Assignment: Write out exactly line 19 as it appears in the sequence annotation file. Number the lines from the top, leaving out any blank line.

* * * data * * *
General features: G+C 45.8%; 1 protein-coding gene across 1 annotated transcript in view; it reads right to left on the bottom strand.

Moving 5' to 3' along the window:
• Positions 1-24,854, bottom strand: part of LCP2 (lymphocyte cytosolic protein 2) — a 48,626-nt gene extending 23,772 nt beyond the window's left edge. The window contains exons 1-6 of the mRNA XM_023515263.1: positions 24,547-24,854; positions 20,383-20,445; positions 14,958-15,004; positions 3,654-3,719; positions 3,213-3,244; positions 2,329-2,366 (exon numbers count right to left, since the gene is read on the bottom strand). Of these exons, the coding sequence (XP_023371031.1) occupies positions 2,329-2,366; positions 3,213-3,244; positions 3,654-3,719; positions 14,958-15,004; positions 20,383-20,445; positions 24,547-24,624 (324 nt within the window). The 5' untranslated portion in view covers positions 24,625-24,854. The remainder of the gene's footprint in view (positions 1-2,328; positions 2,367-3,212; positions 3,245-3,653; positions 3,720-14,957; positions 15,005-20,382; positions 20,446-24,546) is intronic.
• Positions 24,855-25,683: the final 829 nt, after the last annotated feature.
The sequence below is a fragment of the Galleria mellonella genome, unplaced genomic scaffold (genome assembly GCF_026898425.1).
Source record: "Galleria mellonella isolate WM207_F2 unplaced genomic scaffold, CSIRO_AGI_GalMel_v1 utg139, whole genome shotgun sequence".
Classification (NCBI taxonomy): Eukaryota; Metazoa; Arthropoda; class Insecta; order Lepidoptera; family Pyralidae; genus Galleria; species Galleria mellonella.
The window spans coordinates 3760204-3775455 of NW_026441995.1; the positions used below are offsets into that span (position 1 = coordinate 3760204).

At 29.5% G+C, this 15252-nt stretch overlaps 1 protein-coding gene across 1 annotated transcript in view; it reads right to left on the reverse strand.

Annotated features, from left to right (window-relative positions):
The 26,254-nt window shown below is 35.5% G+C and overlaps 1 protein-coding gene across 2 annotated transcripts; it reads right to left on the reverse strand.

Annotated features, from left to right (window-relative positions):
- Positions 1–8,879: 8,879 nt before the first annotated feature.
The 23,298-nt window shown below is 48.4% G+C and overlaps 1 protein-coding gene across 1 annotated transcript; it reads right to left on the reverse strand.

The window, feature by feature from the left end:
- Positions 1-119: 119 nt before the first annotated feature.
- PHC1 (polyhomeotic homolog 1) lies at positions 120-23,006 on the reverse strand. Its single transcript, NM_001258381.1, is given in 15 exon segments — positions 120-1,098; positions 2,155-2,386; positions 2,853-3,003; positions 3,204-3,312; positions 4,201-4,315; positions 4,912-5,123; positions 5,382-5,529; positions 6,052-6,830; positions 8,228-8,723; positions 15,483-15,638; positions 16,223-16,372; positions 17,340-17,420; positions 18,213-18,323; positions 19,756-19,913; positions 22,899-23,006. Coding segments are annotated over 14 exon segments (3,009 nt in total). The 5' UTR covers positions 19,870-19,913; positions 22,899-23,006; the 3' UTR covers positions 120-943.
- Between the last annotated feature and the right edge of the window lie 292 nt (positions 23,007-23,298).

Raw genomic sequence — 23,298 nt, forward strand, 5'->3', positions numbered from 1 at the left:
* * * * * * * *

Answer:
Raw genomic sequence — 23,298 nt, forward strand, 5'->3', positions numbered from 1 at the left: